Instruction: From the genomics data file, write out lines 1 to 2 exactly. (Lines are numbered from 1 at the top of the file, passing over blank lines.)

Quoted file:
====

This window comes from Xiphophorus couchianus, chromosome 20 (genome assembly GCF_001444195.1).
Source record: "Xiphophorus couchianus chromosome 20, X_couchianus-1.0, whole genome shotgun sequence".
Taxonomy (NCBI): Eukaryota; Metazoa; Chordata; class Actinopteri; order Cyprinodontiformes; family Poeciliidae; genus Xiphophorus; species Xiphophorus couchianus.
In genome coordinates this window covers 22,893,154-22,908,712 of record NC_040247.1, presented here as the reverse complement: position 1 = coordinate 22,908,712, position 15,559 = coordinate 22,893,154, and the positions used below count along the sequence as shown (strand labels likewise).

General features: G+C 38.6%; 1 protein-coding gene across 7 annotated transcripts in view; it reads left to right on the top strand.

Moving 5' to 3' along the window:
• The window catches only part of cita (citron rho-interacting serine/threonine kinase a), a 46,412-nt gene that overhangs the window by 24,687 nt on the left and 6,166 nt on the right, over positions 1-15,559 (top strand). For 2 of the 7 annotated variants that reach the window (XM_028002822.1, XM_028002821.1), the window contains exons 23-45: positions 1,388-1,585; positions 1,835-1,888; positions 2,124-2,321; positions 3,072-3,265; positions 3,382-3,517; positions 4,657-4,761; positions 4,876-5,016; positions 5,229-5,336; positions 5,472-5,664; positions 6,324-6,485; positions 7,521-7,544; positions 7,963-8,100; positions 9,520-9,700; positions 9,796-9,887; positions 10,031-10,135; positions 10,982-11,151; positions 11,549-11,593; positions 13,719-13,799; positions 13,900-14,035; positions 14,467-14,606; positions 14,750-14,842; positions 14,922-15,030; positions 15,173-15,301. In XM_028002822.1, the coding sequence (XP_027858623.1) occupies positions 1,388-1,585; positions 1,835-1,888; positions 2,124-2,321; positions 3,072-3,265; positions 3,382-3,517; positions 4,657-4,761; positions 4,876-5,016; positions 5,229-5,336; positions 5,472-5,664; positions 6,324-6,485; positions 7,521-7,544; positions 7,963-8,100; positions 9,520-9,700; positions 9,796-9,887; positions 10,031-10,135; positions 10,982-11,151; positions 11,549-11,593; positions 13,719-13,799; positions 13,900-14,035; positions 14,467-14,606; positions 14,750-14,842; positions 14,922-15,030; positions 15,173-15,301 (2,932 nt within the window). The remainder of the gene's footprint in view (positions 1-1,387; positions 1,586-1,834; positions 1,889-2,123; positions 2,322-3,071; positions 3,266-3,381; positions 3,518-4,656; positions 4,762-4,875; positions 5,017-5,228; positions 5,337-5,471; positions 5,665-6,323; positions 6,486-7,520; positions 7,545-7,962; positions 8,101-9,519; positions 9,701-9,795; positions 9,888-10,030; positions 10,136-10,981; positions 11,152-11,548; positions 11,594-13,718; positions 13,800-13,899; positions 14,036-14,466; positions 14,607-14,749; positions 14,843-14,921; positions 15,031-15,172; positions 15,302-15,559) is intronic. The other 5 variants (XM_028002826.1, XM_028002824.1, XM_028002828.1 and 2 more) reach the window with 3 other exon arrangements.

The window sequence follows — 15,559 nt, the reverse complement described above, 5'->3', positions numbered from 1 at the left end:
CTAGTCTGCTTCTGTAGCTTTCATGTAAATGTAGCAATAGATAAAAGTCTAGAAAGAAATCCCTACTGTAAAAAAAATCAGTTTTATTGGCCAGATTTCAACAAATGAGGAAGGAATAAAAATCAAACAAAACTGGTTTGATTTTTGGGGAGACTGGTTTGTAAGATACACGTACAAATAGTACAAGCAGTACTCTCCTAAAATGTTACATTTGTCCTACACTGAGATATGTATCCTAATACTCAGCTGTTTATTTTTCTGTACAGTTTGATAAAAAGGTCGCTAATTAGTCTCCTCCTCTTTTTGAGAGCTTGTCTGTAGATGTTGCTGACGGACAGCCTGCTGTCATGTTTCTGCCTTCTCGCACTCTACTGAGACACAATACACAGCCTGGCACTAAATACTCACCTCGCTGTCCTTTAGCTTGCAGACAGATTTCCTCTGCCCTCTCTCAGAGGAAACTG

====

This window comes from Xiphophorus couchianus, chromosome 20 (genome assembly GCF_001444195.1).
Source record: "Xiphophorus couchianus chromosome 20, X_couchianus-1.0, whole genome shotgun sequence".